It’s the great American myth: We tell our children that hard work is the key to success.  Yet, we are bombarded with stories and images of people who have done nothing to achieve wealth, success, and/or fame.  So, why are we surprised when young people act entitled, when they don’t see the value in hard work?  Our economic system certainly doesn’t.

Unfortunately, the reality is that only 1% of our citizens can live the luxurious lifestyle so revered in American culture.  The rest of us poor slobs can work, and work, and work, but we’ll never be able to afford the clothes, the cars, the vacations, the decadent vapidness.  Despite this, our corporations, our advertising, and even our government implores and cajoles us into consuming.  Our culture extolls the necessity of “keeping up with the joneses.”  Our products are inferior, so we must consistently replace them.   And the banks and credit card companies love it, as we need more and more money from them.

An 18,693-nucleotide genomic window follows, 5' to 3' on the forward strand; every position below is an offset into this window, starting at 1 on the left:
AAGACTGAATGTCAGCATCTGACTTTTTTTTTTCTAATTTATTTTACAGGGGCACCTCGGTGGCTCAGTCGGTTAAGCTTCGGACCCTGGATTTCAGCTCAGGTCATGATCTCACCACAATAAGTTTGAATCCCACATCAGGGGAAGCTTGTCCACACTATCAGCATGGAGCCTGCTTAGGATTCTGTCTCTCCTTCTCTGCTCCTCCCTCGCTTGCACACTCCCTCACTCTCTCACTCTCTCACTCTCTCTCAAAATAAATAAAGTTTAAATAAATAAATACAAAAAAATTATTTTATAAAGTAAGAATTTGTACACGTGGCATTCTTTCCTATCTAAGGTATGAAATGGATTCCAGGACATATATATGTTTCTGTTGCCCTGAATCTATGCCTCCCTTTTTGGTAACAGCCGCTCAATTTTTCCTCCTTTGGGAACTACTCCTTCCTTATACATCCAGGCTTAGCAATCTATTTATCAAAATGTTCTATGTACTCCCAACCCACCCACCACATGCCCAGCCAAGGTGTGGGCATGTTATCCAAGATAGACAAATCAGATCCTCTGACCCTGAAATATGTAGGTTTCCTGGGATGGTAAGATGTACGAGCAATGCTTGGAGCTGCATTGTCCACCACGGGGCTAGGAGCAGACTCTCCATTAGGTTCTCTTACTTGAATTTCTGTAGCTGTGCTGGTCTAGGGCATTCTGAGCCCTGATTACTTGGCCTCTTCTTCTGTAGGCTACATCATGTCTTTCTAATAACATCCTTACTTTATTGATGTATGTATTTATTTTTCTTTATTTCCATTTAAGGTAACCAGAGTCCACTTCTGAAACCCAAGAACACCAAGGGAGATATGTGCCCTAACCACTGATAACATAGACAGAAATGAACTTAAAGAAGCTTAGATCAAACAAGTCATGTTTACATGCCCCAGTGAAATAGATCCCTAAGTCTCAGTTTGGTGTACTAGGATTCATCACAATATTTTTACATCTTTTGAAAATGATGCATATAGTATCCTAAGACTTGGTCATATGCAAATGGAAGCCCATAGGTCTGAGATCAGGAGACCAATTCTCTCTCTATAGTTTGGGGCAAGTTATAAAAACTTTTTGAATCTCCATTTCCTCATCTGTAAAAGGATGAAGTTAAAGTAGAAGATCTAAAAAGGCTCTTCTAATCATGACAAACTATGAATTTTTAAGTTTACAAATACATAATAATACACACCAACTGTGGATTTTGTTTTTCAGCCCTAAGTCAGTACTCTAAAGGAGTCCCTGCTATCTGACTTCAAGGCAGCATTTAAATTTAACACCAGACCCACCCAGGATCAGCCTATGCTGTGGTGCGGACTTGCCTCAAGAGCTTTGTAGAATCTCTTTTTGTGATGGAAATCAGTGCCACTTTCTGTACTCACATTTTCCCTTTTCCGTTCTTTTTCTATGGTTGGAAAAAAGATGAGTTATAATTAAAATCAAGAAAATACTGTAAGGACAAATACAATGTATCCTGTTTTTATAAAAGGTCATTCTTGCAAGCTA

We look around, and who enjoys the splendor of our GDP?  Not the hard-working farmer, janitor, computer scientist, teacher, or mid-level manager.  Sure, some of these people do OK… they have iPads, don’t they?  But more often, it’s the corporate crooks, the trust-fund princes, and the trophy wives who get to holiday in Fiji and drive Mercedes.  And then we blame our kids for thinking that they are deserving of the same without putting in any effort?

No, we should blame ourselves for letting it get this bad.  For not seeing past the rhetoric.  For rewarding people with slippery ethics.  You want your children to grow up with American values?  Then take back America.